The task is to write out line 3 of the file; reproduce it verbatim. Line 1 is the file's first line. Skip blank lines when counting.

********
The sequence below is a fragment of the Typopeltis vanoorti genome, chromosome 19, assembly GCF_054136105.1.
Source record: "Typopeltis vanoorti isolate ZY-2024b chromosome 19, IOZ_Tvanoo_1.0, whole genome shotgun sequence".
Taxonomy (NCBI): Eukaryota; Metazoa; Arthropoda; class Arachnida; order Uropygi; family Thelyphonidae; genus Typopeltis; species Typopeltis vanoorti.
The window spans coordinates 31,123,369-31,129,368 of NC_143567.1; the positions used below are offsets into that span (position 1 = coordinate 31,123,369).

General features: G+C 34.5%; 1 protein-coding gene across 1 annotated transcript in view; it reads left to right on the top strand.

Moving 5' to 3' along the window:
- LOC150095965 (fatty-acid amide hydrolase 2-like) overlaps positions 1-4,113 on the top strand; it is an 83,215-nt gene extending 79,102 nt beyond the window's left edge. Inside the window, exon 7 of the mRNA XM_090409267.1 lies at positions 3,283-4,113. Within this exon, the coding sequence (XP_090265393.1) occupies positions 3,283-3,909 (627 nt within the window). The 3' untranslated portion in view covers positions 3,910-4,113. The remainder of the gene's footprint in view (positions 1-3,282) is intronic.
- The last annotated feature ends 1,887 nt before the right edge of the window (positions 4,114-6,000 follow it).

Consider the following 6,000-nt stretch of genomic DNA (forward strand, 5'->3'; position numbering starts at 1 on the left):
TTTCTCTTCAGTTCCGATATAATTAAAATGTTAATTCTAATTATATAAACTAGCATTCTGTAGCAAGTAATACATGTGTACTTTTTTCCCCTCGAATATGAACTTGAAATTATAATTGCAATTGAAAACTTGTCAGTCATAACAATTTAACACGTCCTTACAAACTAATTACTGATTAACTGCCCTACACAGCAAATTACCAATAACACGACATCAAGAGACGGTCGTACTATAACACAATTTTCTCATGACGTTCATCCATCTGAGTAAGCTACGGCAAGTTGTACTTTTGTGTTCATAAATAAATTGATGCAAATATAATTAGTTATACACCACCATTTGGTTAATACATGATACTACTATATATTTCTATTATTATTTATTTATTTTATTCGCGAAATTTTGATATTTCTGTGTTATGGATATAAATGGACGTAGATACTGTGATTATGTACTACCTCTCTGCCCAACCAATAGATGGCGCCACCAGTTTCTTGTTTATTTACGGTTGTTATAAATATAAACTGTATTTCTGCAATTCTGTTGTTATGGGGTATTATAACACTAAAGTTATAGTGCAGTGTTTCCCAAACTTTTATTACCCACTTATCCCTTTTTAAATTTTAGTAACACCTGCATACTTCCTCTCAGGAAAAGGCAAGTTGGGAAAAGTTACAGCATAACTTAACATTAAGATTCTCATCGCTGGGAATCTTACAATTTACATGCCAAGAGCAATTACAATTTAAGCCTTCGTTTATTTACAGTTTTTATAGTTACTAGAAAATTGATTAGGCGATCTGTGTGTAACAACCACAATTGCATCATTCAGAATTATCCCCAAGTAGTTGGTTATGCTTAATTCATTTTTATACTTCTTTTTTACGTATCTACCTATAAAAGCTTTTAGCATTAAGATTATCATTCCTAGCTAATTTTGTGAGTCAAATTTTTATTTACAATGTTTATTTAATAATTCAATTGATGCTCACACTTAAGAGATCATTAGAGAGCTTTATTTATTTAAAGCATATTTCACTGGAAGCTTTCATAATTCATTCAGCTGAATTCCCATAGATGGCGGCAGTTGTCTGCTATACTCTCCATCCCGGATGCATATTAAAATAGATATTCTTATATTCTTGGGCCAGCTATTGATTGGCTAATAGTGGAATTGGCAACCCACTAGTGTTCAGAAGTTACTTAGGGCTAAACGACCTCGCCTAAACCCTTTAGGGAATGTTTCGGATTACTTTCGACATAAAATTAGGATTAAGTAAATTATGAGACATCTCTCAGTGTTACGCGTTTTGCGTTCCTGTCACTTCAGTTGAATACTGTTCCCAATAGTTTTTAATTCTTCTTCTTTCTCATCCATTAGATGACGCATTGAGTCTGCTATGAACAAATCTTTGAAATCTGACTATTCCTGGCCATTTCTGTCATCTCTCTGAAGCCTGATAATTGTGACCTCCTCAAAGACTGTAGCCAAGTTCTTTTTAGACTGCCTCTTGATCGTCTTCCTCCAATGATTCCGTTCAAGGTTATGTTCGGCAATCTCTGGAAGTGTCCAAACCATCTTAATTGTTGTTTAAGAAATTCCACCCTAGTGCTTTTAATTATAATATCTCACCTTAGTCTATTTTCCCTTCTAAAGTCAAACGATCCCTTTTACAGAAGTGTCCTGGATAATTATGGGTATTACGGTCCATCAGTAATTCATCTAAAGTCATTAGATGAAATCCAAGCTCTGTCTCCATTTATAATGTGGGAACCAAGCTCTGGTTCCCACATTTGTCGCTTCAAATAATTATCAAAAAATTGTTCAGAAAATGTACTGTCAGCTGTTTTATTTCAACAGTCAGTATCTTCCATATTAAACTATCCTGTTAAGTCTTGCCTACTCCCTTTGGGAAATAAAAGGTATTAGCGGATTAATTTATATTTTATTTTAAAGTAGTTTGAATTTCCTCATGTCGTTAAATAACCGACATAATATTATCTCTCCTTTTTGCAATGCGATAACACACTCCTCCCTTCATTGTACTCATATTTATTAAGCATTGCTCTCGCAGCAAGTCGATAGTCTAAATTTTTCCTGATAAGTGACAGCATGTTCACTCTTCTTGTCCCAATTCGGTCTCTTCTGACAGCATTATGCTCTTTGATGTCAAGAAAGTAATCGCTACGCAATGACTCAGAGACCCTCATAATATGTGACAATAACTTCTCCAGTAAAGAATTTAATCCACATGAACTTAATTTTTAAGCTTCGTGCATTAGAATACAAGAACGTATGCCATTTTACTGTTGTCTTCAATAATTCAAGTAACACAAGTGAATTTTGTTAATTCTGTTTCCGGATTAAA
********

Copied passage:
Taxonomy (NCBI): Eukaryota; Metazoa; Arthropoda; class Arachnida; order Uropygi; family Thelyphonidae; genus Typopeltis; species Typopeltis vanoorti.